The Kingdom Animalia (=Metazoa) is one of a handful of lineages rooted far back in the branching "tree" that represents the history of life on Earth. This lineage that is composed of those organisms we know as "animals" represents one of the three major origins of multicellularity (the other two large and diverse groups of multicellular organisms are the fungi and the green plants).
It is difficult to list characteristics that apply to all animals, since various branches of the animal tree have undergone a range of significant modifications. However, most animals obtain energy from other organisms. They generally feed on them as predators (killing and eating a prey item); parasites, including herbivores feeding on plants (feeding on their "prey" without killing it, at least not immediately); or detritivores (ingesting tiny bits of decomposing organic material such as fallen leaves). In contrast to animals, most plants make their own food, through the extraordinary process of photosynthesis, using energy captured from the sun; most fungi break down decaying organic material (without ingesting it) into its chemical constituents and absorb released nutrients. Animal cells lack a rigid cell wall (some form of which is typical of plants and most fungi) and their cell biology and physiology differ in a variety of ways from other organisms.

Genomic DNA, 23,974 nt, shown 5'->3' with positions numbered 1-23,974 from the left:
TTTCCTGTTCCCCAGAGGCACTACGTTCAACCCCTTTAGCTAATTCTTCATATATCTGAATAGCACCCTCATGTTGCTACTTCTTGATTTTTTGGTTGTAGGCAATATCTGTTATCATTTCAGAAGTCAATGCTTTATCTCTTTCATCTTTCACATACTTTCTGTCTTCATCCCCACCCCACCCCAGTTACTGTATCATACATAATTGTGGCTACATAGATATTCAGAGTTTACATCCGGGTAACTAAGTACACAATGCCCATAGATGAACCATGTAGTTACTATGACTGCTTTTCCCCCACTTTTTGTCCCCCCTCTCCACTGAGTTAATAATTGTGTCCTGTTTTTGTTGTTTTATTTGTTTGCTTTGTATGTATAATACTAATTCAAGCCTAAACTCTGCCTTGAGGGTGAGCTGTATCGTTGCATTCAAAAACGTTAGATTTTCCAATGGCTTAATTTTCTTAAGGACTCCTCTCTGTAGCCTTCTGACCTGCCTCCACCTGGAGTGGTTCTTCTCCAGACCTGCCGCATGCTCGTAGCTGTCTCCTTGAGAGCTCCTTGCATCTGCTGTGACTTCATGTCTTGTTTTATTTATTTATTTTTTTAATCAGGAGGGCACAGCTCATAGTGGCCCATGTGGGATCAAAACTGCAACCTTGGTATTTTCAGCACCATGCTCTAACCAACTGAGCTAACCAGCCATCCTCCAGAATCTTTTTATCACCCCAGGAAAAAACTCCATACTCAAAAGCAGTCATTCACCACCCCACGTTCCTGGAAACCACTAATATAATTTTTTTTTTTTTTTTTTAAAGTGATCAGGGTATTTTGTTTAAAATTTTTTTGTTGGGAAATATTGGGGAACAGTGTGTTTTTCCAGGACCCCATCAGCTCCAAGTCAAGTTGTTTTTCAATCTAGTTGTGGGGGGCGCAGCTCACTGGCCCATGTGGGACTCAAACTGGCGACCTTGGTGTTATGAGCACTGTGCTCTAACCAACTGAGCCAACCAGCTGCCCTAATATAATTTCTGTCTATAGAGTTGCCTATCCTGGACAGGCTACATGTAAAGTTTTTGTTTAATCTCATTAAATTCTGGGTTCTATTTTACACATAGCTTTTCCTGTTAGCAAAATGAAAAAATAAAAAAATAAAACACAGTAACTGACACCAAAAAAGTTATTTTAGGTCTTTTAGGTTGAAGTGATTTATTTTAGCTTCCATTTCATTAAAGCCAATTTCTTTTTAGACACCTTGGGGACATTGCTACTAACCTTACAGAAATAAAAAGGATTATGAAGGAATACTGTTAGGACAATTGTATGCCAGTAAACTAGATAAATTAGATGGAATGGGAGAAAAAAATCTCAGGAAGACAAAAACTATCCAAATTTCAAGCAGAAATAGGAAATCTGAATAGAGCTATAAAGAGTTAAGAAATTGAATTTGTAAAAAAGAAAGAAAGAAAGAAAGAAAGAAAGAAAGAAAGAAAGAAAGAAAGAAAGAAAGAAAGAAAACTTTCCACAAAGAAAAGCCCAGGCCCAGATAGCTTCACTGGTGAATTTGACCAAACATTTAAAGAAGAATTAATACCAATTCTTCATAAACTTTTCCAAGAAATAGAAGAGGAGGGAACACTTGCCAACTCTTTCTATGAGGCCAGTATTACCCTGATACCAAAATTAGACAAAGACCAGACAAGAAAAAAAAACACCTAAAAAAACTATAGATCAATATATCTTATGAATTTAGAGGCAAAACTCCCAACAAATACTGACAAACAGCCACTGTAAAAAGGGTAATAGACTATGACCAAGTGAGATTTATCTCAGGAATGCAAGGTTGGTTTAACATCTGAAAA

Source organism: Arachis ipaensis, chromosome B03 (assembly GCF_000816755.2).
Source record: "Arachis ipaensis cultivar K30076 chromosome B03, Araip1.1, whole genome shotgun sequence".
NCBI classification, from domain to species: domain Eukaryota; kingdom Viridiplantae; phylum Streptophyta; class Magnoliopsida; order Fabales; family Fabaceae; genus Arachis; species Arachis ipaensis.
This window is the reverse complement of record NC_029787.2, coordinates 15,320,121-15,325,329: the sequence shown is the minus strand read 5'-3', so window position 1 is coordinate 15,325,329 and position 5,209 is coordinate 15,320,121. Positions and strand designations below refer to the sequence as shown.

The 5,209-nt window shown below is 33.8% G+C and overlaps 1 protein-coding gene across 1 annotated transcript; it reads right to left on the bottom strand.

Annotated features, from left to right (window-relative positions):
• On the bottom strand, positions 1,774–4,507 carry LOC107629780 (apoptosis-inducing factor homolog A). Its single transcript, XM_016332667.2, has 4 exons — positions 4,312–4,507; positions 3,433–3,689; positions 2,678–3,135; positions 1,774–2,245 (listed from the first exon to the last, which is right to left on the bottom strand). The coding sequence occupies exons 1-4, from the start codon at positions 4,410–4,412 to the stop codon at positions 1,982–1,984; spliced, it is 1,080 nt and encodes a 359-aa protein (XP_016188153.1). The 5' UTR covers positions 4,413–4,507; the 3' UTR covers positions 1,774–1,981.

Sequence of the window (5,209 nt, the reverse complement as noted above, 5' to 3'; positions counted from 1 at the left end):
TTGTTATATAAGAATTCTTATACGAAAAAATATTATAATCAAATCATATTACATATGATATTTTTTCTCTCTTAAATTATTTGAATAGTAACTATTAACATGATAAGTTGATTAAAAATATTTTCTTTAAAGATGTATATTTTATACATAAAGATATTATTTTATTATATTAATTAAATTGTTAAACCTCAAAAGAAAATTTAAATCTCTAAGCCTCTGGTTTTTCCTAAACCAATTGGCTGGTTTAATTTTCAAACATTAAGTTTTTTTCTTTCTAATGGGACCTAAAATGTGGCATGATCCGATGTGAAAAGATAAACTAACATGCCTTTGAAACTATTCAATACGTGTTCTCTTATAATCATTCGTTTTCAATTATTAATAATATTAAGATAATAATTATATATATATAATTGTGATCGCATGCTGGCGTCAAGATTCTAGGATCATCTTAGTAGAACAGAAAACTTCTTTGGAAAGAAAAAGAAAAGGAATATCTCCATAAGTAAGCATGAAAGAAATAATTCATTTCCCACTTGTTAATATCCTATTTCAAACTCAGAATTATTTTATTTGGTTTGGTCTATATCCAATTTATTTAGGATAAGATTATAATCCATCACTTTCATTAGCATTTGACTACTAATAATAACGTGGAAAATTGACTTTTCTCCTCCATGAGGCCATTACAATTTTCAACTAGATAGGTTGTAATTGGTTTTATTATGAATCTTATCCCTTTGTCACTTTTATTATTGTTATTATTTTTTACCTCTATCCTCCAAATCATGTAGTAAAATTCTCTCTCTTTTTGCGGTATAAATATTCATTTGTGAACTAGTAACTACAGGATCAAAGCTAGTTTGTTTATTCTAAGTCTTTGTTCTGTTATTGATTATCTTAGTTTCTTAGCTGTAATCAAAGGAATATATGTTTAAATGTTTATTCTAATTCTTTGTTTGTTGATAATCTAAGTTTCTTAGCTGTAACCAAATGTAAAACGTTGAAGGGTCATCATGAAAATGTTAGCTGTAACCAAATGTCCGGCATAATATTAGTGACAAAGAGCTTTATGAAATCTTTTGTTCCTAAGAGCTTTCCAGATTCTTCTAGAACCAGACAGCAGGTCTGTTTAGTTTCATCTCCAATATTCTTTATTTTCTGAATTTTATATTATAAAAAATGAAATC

The diversity of animals is impressive. Zhang (2011) recently coordinated an effort to outline a classification scheme for all known animals and to estimate species richness (i.e., number of species) in different parts of the animal tree. Results from this publication are enlightening. More than 1.5 million animal species have been described (and many more continue to be discovered and formally described each year). The phylum Arthropoda (insects, spiders, crustaceans, etc.) accounts for around 80% of this total; around 2/3 of the total is accounted for by the insects alone. Well over a third of all known insects (and around a quarter of all known animal species!) are beetles: nearly 400,000 different species of beetles have already been described. Among the known species of insects are also nearly 120,000 Pseudoscorpiones, and more than 1500 freely available online.